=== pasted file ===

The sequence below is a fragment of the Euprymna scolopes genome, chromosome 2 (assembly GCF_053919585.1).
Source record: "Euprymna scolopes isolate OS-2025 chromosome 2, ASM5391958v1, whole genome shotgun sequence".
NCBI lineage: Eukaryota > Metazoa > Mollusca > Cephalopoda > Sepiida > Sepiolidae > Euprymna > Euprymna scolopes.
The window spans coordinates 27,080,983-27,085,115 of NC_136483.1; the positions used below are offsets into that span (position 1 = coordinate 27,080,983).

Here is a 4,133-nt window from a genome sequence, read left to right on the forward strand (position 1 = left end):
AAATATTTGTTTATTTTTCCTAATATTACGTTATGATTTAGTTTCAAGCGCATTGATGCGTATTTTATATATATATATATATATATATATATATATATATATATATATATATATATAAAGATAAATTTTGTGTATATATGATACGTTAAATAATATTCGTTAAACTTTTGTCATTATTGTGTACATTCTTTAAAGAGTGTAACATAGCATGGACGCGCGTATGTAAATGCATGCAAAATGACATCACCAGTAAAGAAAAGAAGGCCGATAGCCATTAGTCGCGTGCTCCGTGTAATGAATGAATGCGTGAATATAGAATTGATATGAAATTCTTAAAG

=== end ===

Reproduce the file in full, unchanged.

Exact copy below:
The sequence below is a fragment of the Euprymna scolopes genome, chromosome 2 (assembly GCF_053919585.1).
Source record: "Euprymna scolopes isolate OS-2025 chromosome 2, ASM5391958v1, whole genome shotgun sequence".
NCBI lineage: Eukaryota > Metazoa > Mollusca > Cephalopoda > Sepiida > Sepiolidae > Euprymna > Euprymna scolopes.
The window spans coordinates 27,080,983-27,085,115 of NC_136483.1; the positions used below are offsets into that span (position 1 = coordinate 27,080,983).

Here is a 4,133-nt window from a genome sequence, read left to right on the forward strand (position 1 = left end):
AAATATTTGTTTATTTTTCCTAATATTACGTTATGATTTAGTTTCAAGCGCATTGATGCGTATTTTATATATATATATATATATATATATATATATATATATATATATATATATATAAAGATAAATTTTGTGTATATATGATACGTTAAATAATATTCGTTAAACTTTTGTCATTATTGTGTACATTCTTTAAAGAGTGTAACATAGCATGGACGCGCGTATGTAAATGCATGCAAAATGACATCACCAGTAAAGAAAAGAAGGCCGATAGCCATTAGTCGCGTGCTCCGTGTAATGAATGAATGCGTGAATATAGAATTGATATGAAATTCTTAAAG